Sam "Lightnin'" Hopkins (1912-1982) was the embodiment of Texas country blues and inspired novelists, filmmakers, and of course, countless blues singer-guitarists. The stunning impact of his charismatic performances comes fully to life in this video tracing Lightnin's career subsequent to his rediscovery in 1959.
In 1960, German filmmaker Dietrich Wavzyn captured Lightnin' on his Houston home turf, and the clips here of him perfoming on the street and in a Houston bar are rare glimpses into his milieu (and the earliest known footage of Hopkins). Seven years later, a relaxed Lightnin' delivered engaging folk-blues performances for Seattle folklorists, five of which appear here. In 1970 he painted a masterful and entertaining musical self-portrait in eight songs from the Los Angeles PBS shows Boboquivari. Finally, Lightnin's "lion-in-winter" appearance on Austin City Limits in 1979 shows a still powerful country bluesman disproving the old dog/new tricks adage with a Stratocaster and a wah-wah pedal!
Titles include: Lonesome Road, Lightnin's Blues, Baby Please Don't Go, Mojo Hand, Take Me Back, Hurricane Beulah, Baby Scratch My Back, Couldn't Be Satisfied, Questionnaire Blues, Ain't It Crazy, Shining Moon, Black and Evil, Lightnin's Boogie, What'd I Say, How Long Has It Been, Ain't No Cadillac, Rock Me Baby.
Running Time: 70 minutes
Review: Lightnin' Hopkins is generally considered the last true giant to have appeared on the acoustic blues scene.This video bears out that reputation, though even in the earliest cuts he is clearly happier when his acoustic guitar is plugged into an amp and can give him some extra sustain. Showing him in 1960, '67, '70 and '79, and mixing live concert footage with quiet filming sessions for the University of Washington, the video tracks Hopkins through the glory days of his "discovery" by a young, white audience.
The concert bits are a particular treat for those who never saw Hopkins live, giving a taste of his engaging stage style. He introduces songs with autobiographical stories or wry throw-away lines, and charms the crowd with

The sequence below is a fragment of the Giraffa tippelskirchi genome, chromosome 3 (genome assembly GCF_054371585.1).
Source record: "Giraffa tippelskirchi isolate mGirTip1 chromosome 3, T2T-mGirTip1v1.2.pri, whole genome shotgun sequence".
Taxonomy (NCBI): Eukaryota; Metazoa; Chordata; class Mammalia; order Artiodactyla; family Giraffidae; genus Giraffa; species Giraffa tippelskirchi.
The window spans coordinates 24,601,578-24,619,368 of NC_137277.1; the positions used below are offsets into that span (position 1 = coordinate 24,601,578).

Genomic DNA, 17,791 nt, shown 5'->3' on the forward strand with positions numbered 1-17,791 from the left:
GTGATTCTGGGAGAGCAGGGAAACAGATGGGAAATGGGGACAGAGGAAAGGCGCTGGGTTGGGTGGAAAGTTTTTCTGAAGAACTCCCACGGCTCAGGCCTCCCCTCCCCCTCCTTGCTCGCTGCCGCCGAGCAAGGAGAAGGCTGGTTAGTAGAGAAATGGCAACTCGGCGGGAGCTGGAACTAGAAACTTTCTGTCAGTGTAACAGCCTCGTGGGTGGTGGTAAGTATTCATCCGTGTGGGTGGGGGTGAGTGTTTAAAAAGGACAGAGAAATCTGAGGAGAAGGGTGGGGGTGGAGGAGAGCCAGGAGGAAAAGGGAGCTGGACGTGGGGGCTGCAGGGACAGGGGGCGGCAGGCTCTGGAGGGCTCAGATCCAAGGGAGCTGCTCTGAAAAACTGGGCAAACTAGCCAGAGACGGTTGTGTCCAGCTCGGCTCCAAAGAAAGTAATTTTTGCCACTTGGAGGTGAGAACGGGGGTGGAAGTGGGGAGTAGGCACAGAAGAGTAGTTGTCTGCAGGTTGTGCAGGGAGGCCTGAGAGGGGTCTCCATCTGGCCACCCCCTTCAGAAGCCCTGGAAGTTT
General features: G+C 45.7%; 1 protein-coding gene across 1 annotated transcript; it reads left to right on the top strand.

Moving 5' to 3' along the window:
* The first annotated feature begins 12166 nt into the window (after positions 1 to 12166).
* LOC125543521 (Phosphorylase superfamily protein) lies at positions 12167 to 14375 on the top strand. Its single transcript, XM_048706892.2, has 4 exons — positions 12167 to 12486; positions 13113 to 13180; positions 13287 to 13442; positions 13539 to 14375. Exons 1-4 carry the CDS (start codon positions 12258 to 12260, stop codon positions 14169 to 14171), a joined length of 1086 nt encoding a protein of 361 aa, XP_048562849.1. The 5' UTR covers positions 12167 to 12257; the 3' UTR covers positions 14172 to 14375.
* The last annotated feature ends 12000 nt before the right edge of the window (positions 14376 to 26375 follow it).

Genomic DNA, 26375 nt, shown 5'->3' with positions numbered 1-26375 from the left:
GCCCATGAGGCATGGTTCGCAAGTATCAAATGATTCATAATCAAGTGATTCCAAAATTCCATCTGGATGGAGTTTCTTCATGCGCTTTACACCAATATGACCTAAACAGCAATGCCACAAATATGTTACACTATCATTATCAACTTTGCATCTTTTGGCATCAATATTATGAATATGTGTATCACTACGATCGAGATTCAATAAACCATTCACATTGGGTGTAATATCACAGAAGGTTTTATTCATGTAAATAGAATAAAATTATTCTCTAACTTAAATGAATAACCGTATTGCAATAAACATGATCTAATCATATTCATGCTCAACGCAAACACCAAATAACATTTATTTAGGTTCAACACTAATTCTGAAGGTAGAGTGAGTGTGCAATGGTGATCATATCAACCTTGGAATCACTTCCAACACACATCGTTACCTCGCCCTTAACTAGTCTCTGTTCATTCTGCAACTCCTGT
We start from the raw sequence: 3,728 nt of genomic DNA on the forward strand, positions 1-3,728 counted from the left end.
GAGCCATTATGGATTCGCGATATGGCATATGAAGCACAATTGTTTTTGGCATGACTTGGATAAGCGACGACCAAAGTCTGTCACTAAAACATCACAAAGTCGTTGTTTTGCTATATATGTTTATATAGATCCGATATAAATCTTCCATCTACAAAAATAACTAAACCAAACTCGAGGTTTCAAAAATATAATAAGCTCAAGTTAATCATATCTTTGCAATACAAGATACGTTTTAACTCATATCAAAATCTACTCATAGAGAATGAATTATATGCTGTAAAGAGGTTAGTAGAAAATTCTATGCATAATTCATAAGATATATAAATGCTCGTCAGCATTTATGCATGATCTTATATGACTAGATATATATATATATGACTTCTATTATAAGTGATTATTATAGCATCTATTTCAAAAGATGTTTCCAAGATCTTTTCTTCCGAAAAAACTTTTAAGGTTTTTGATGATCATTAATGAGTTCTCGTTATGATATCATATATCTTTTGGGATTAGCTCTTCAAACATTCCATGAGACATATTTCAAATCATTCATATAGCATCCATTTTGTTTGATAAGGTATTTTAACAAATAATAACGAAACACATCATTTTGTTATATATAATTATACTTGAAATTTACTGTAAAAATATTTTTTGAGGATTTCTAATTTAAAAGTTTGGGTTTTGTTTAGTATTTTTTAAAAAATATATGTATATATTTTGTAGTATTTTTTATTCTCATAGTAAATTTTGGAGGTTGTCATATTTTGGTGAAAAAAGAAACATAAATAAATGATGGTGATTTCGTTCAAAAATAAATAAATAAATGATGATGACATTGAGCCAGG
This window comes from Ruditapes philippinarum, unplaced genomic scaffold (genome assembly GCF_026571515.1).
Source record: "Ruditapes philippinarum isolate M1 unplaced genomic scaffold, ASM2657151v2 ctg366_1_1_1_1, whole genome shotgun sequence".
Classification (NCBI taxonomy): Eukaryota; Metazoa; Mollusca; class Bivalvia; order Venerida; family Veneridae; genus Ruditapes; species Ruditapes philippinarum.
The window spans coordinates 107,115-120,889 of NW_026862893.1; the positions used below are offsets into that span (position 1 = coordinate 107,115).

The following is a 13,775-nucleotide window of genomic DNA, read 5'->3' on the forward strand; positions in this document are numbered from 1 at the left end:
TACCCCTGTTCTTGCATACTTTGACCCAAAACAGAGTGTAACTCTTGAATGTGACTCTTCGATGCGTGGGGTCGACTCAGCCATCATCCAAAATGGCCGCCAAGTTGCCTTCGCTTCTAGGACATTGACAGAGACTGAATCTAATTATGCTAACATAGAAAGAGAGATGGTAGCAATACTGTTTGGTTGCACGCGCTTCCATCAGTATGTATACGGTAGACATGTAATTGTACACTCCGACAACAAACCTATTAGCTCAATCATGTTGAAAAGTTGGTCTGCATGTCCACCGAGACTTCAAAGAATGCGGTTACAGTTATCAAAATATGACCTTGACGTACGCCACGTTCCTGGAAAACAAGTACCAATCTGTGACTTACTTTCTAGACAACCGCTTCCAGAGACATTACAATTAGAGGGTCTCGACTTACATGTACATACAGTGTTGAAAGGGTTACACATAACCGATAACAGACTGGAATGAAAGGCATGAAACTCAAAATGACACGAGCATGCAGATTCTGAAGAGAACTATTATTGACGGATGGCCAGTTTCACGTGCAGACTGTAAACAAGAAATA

an array of low-key guitar tricks, reaching his right hand over his left to hit a string, or pointing with his left as his right plucks open notes.
Hopkins was only 48 in 1960 and, unlike older bluesmen who seemed out of place in their new-found glory, he took it all in stride. He wears nice suits or V-neck sweaters, a high pompadour or a sharp cap or fedora. In the final segment, he is playing a Stratocaster with a wah-wah pedal, though the music is barely hanged from his acoustic style. (Unfortunately, the rhythm section that backs him on these tracks only drags him down.)
Many Hopkins favorites are here, from his driving reworking of the old-time Take Me Back to a sizzling 1967 version of his hit Mojo Hand and a sinuous cover of Slim Harpo's Baby, Scratch My Back. The '67 studio tracks are musically strongest, showing Hopkins playing and singing with a depth that seems somewhat diluted in the concert clips by his urge to entertain. Which is to say, there are pleasures in every minute of this video, whether they come from artistry or showmanship. Hopkins was one of the great, defining blues stylists, and we are lucky to have this much and this varied a range of his work on film. - Sing Out!